Paris: Yellow vest anger mixes with Notre Dame mourning
Paris – French yellow vest protesters set small fires as they marched through Paris on Saturday to drive home their latest message to the government: that rebuilding the fire-ravaged Notre Dame Cathedral isn’t the only problem the nation needs to solve.
Police repeatedly fired tear gas on stone-throwing protesters on the margins of the largely peaceful march, one of several actions around Paris and other French cities. They’re marking the 23rd straight weekend of yellow vest action against wealth inequality and President Emmanuel Macron’s leadership.
Security was extra-high in Paris as authorities braced for resurgent yellow vest anger. The Paris police headquarters said authorities detained 126 people by early afternoon and carried out spot checks of more than 11,000 people trying to enter the capital for Saturday’s protests.
The tensions focused on a march of several thousand people that started at the Finance Ministry in eastern Paris to demand lower taxes on workers and pensioners and higher taxes on the rich.
As the crowd headed toward the Place de la Republique plaza in eastern Paris, barricades were set ablaze at multiple spots, and branches set on fire elsewhere. Firefighters quickly responded to extinguish the flames.
An Associated Press reporter saw a masked protester dressed entirely in black jump on a Mercedes parked along the march route, smashing its front and back windshields.
Another group of about 200 people tried to march on the president’s Elysee Palace in central Paris, but riot police blocked them at the neo-classical Madeleine Church.
Yet another group is trying to demonstrate yellow vest mourning over the Notre Dame blaze while also keeping up pressure on Macron. The group wanted to march to Notre Dame itself, but were banned by police, who set up a large security perimeter around the area.
One member of that march carried a huge wooden cross as he walked on a nearby embankment.
Many protesters were deeply saddened by the fire at a national monument. But at the same time they are angry at the $1 billion in Notre Dame donations that poured in from tycoons while their own demands remain largely unmet and they struggle to make ends meet.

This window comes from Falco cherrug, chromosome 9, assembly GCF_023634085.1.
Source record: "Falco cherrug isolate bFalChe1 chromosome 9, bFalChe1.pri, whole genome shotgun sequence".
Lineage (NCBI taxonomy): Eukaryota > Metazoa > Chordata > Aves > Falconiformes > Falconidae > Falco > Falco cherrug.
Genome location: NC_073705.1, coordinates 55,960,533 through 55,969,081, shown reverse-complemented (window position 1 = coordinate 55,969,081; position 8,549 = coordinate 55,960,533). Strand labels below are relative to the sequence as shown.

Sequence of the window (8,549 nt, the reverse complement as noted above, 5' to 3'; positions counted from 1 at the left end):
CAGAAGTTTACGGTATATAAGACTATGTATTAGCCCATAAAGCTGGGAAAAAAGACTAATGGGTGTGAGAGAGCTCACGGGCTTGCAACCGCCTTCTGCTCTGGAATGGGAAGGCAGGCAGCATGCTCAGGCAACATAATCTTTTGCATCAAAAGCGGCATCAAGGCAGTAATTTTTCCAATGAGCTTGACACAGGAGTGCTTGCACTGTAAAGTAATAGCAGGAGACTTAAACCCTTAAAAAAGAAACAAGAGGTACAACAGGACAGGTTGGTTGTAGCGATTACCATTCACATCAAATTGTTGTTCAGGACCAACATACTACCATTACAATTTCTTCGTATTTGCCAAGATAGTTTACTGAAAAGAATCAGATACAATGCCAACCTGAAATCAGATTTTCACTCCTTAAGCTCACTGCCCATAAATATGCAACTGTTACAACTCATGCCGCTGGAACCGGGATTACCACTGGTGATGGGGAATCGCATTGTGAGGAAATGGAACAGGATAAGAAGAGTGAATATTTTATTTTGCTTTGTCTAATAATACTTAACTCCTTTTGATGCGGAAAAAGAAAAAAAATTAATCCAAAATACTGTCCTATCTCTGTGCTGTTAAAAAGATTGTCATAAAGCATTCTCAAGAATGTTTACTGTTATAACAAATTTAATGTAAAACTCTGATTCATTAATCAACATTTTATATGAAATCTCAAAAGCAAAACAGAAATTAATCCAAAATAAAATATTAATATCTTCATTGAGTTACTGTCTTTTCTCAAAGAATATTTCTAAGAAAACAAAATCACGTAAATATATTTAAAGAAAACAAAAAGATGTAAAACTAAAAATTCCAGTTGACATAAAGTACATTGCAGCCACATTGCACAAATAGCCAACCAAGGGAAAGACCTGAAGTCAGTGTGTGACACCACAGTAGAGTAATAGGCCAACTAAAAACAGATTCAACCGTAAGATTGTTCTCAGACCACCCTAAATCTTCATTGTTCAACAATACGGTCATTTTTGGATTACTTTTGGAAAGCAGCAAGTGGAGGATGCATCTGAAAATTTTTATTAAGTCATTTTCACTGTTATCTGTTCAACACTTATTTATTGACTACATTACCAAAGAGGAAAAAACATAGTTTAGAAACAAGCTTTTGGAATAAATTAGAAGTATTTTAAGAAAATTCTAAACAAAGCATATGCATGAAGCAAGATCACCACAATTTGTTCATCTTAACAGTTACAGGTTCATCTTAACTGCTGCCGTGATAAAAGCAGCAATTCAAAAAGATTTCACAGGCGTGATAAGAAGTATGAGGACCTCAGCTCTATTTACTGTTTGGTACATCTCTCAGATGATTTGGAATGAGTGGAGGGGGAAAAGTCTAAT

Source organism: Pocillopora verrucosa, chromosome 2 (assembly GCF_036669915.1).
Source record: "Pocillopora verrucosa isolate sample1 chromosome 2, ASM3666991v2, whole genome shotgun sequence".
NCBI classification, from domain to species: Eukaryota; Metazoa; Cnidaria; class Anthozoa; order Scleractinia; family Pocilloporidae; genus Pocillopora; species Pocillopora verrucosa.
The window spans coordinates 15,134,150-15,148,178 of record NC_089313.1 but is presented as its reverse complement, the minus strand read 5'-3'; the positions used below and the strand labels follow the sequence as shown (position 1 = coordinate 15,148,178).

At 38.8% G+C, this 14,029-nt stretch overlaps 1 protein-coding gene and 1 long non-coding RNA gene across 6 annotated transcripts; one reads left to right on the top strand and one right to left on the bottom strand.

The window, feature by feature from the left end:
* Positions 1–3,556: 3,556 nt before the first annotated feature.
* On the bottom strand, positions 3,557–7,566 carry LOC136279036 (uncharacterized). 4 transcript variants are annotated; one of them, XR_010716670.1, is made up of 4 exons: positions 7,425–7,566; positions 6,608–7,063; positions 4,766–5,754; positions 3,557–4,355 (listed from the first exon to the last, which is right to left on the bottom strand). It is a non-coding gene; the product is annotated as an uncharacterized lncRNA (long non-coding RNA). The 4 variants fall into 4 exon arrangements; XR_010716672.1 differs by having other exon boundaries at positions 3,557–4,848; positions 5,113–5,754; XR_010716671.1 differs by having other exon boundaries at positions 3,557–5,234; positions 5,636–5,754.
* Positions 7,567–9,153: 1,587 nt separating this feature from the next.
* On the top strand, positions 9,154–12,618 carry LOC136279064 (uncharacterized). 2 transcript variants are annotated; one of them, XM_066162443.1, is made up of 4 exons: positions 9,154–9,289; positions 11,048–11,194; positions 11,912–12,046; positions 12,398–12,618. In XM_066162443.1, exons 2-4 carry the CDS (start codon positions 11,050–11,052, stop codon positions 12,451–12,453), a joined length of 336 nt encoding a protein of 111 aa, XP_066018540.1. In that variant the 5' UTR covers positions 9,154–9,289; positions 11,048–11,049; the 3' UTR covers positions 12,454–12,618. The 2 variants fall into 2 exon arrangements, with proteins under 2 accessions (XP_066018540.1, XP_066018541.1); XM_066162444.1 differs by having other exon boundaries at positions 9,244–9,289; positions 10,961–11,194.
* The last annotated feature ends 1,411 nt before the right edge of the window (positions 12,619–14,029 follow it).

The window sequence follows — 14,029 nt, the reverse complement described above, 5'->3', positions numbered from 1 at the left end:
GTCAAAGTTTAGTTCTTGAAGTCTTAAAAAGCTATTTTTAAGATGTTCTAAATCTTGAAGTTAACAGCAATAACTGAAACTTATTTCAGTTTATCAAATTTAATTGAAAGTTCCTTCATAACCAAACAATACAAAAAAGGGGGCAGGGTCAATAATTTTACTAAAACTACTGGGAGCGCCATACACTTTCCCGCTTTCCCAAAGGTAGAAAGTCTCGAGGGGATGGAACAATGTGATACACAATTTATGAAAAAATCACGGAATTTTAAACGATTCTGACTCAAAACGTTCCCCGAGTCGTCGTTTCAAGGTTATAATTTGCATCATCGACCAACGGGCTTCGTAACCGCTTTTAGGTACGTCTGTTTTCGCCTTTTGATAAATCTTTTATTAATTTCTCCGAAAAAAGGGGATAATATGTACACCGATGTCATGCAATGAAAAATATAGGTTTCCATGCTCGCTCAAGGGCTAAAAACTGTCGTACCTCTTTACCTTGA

Some 60,000 police officers were mobilized for Saturday’s protests across France as the interior minister warned of the risk of resurgent violence. The movement is largely peaceful but extremists have attacked treasured monuments, shops and banks and clashed with police.
The heavy police presence meant subway stations and roads around Paris were closed Saturday, thwarting tourists trying to enjoy the French capital on an exceptionally warm spring day.
“Paris is very difficult right now,” said Paul Harlow, of Kansas City, Missouri, as he looked sadly at the damaged Notre Dame from a quay lined with booksellers.
He and his wife Susan are in Paris only for a few days, and didn’t make it in time to see the cathedral – and their efforts to visit museums Saturday were derailed by closed subways and barricaded roads. “I don’t think we’ll be back.”
But some visitors showed solidarity with the yellow vest cause.
“I am not interested in joining them, but I can understand what they’re angry about,” said Antonio Costes, a retiree from the Paris suburb of Montreuil who came Saturday to see the damage to Notre Dame. “There is a lot of injustice.”
Macron had been scheduled to lay out his responses to yellow vest concerns on Monday night – but canceled the speech because the fire broke out. He’s now expected to do so next Thursday.
Yellow vest critics accuse Macron of trying to exploit the fire for political gain – one group marching Saturday even accused Macon of “burning down Notre Dame.”
Some prominent yellow vest figures who had stopped protesting recently said they’d return to the streets Saturday, out of an even greater sense of being overlooked since the Notre Dame tragedy.
Anti-rich messages have flourished on social media in recent days as yellow vest protesters exhorted wealthy donors to be more generous with France’s underclass.
Chris den Hond, Francisco Seco and Michel Euler in Paris contributed to this report.